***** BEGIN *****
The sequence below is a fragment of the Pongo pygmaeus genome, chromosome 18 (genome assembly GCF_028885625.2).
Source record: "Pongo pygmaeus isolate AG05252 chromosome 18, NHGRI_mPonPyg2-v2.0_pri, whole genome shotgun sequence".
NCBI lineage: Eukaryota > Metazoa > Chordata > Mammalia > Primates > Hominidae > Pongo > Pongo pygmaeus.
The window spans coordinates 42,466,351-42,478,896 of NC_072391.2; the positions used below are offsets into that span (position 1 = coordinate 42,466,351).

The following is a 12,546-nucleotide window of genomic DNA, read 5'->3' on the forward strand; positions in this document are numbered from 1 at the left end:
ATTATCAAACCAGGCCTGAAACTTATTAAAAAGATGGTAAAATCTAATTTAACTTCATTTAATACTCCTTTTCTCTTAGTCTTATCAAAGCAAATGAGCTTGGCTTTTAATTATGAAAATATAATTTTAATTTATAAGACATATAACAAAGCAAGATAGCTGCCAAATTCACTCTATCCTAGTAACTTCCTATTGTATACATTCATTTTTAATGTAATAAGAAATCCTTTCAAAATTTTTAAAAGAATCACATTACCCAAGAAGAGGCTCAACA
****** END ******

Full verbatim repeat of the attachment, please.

The sequence below is a fragment of the Pongo pygmaeus genome, chromosome 18 (genome assembly GCF_028885625.2).
Source record: "Pongo pygmaeus isolate AG05252 chromosome 18, NHGRI_mPonPyg2-v2.0_pri, whole genome shotgun sequence".
NCBI lineage: Eukaryota > Metazoa > Chordata > Mammalia > Primates > Hominidae > Pongo > Pongo pygmaeus.
The window spans coordinates 42,466,351-42,478,896 of NC_072391.2; the positions used below are offsets into that span (position 1 = coordinate 42,466,351).

The following is a 12,546-nucleotide window of genomic DNA, read 5'->3' on the forward strand; positions in this document are numbered from 1 at the left end:
ATTATCAAACCAGGCCTGAAACTTATTAAAAAGATGGTAAAATCTAATTTAACTTCATTTAATACTCCTTTTCTCTTAGTCTTATCAAAGCAAATGAGCTTGGCTTTTAATTATGAAAATATAATTTTAATTTATAAGACATATAACAAAGCAAGATAGCTGCCAAATTCACTCTATCCTAGTAACTTCCTATTGTATACATTCATTTTTAATGTAATAAGAAATCCTTTCAAAATTTTTAAAAGAATCACATTACCCAAGAAGAGGCTCAACA